The FAA has said that it moved to order U.S. airlines to stop flying 787s after the All Nippon incident because it occurred while an airplane was in flight.
The AP reported that Tonomoto predicted All Nippon would lose 3 percent of its anticipated revenues in the current fiscal year if the 787 is not cleared to resume flying.
Neither the FAA or its counterpart agencies in other countries have specified when the 787 will be allowed to fly again.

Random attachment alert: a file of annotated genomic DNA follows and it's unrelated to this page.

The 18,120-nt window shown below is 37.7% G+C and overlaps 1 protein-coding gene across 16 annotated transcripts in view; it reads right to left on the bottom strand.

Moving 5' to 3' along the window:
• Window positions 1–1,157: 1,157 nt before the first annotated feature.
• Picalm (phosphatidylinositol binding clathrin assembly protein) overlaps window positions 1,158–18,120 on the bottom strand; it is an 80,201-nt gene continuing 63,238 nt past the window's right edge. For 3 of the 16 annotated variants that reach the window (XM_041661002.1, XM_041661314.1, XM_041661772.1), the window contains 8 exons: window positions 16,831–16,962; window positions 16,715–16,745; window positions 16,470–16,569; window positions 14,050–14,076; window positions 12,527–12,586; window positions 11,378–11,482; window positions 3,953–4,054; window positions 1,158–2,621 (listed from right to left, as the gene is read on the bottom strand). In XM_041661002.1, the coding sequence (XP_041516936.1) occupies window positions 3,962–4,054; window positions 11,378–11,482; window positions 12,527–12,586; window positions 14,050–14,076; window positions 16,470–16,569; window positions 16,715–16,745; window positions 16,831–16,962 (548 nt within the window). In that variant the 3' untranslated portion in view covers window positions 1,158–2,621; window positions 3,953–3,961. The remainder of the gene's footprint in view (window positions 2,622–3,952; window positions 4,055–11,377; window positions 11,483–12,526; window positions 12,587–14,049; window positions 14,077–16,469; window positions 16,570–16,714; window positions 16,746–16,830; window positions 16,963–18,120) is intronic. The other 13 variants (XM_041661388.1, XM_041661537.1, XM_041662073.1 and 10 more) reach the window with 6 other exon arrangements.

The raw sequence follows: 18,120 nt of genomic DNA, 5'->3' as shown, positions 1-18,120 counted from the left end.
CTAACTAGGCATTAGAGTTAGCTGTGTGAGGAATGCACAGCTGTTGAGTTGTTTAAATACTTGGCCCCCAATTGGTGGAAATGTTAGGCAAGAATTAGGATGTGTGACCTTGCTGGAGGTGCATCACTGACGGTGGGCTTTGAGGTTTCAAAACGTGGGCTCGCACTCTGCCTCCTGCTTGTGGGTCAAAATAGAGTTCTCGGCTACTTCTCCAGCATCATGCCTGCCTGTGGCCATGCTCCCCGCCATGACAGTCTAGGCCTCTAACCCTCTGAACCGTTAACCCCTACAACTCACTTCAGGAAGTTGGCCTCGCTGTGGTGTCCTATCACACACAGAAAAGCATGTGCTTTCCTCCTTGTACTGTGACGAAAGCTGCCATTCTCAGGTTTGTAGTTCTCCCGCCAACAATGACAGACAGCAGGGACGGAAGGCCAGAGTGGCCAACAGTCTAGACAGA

The National Transportation Safety Board (NTSB) says that the battery on a 787 that caught fire at Boston's Logan International Airport exhibited signs of accelerated temperature increases known as "thermal runaway" and short-circuiting.
The NTSB is conducting its own review of the 787.